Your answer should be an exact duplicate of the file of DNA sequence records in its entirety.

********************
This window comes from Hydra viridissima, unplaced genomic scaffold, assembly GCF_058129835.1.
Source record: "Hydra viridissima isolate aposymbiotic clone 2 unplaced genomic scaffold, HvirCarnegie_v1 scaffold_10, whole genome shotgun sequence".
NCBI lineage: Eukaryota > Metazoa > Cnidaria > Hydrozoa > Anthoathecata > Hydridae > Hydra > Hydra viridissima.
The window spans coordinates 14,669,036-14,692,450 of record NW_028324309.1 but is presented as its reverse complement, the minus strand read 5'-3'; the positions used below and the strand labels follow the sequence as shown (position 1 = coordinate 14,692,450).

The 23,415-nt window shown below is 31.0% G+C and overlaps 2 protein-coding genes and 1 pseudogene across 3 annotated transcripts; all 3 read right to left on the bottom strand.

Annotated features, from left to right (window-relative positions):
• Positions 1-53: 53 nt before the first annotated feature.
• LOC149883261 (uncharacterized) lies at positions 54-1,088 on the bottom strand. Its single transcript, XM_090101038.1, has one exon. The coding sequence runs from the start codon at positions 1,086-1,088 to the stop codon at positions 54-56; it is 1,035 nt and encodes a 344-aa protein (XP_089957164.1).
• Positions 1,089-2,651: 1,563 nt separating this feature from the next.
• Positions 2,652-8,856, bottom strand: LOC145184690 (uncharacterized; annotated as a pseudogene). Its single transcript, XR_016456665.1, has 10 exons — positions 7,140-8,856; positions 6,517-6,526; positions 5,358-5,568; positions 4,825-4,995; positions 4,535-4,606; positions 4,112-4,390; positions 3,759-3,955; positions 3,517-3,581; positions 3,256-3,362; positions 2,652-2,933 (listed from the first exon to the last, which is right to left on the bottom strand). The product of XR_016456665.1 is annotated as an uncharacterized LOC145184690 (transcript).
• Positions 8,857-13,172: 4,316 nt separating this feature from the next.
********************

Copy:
This window comes from Hydra viridissima, unplaced genomic scaffold, assembly GCF_058129835.1.
Source record: "Hydra viridissima isolate aposymbiotic clone 2 unplaced genomic scaffold, HvirCarnegie_v1 scaffold_10, whole genome shotgun sequence".
NCBI lineage: Eukaryota > Metazoa > Cnidaria > Hydrozoa > Anthoathecata > Hydridae > Hydra > Hydra viridissima.
The window spans coordinates 14,669,036-14,692,450 of record NW_028324309.1 but is presented as its reverse complement, the minus strand read 5'-3'; the positions used below and the strand labels follow the sequence as shown (position 1 = coordinate 14,692,450).

The 23,415-nt window shown below is 31.0% G+C and overlaps 2 protein-coding genes and 1 pseudogene across 3 annotated transcripts; all 3 read right to left on the bottom strand.

Annotated features, from left to right (window-relative positions):
• Positions 1-53: 53 nt before the first annotated feature.
• LOC149883261 (uncharacterized) lies at positions 54-1,088 on the bottom strand. Its single transcript, XM_090101038.1, has one exon. The coding sequence runs from the start codon at positions 1,086-1,088 to the stop codon at positions 54-56; it is 1,035 nt and encodes a 344-aa protein (XP_089957164.1).
• Positions 1,089-2,651: 1,563 nt separating this feature from the next.
• Positions 2,652-8,856, bottom strand: LOC145184690 (uncharacterized; annotated as a pseudogene). Its single transcript, XR_016456665.1, has 10 exons — positions 7,140-8,856; positions 6,517-6,526; positions 5,358-5,568; positions 4,825-4,995; positions 4,535-4,606; positions 4,112-4,390; positions 3,759-3,955; positions 3,517-3,581; positions 3,256-3,362; positions 2,652-2,933 (listed from the first exon to the last, which is right to left on the bottom strand). The product of XR_016456665.1 is annotated as an uncharacterized LOC145184690 (transcript).
• Positions 8,857-13,172: 4,316 nt separating this feature from the next.